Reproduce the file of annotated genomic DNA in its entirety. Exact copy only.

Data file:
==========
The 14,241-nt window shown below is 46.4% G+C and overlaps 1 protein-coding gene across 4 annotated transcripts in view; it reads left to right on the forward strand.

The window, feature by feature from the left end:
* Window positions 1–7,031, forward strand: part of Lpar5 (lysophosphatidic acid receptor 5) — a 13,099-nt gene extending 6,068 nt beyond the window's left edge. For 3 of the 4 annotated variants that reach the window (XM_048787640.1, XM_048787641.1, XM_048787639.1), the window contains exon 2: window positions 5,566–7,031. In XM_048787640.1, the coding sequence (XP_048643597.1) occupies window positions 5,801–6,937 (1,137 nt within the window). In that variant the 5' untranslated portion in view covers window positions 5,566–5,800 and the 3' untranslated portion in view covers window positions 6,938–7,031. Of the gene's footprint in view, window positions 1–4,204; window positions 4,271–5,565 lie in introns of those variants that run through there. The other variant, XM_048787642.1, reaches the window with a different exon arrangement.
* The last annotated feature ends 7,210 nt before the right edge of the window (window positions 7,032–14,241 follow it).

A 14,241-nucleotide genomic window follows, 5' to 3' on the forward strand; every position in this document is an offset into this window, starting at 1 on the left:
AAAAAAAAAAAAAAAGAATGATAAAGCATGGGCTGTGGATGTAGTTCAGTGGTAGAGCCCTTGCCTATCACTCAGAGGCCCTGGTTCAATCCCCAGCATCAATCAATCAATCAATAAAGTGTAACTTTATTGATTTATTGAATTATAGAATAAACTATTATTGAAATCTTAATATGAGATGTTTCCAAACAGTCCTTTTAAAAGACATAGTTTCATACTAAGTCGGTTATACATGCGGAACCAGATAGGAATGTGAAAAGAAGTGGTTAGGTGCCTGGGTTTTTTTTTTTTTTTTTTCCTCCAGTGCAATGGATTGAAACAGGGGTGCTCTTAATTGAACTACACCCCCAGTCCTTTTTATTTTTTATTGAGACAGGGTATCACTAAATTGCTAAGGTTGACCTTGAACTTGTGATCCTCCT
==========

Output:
The 14,241-nt window shown below is 46.4% G+C and overlaps 1 protein-coding gene across 4 annotated transcripts in view; it reads left to right on the forward strand.

The window, feature by feature from the left end:
* Window positions 1–7,031, forward strand: part of Lpar5 (lysophosphatidic acid receptor 5) — a 13,099-nt gene extending 6,068 nt beyond the window's left edge. For 3 of the 4 annotated variants that reach the window (XM_048787640.1, XM_048787641.1, XM_048787639.1), the window contains exon 2: window positions 5,566–7,031. In XM_048787640.1, the coding sequence (XP_048643597.1) occupies window positions 5,801–6,937 (1,137 nt within the window). In that variant the 5' untranslated portion in view covers window positions 5,566–5,800 and the 3' untranslated portion in view covers window positions 6,938–7,031. Of the gene's footprint in view, window positions 1–4,204; window positions 4,271–5,565 lie in introns of those variants that run through there. The other variant, XM_048787642.1, reaches the window with a different exon arrangement.
* The last annotated feature ends 7,210 nt before the right edge of the window (window positions 7,032–14,241 follow it).

A 14,241-nucleotide genomic window follows, 5' to 3' on the forward strand; every position in this document is an offset into this window, starting at 1 on the left:
AAAAAAAAAAAAAAAGAATGATAAAGCATGGGCTGTGGATGTAGTTCAGTGGTAGAGCCCTTGCCTATCACTCAGAGGCCCTGGTTCAATCCCCAGCATCAATCAATCAATCAATAAAGTGTAACTTTATTGATTTATTGAATTATAGAATAAACTATTATTGAAATCTTAATATGAGATGTTTCCAAACAGTCCTTTTAAAAGACATAGTTTCATACTAAGTCGGTTATACATGCGGAACCAGATAGGAATGTGAAAAGAAGTGGTTAGGTGCCTGGGTTTTTTTTTTTTTTTTTTCCTCCAGTGCAATGGATTGAAACAGGGGTGCTCTTAATTGAACTACACCCCCAGTCCTTTTTATTTTTTATTGAGACAGGGTATCACTAAATTGCTAAGGTTGACCTTGAACTTGTGATCCTCCT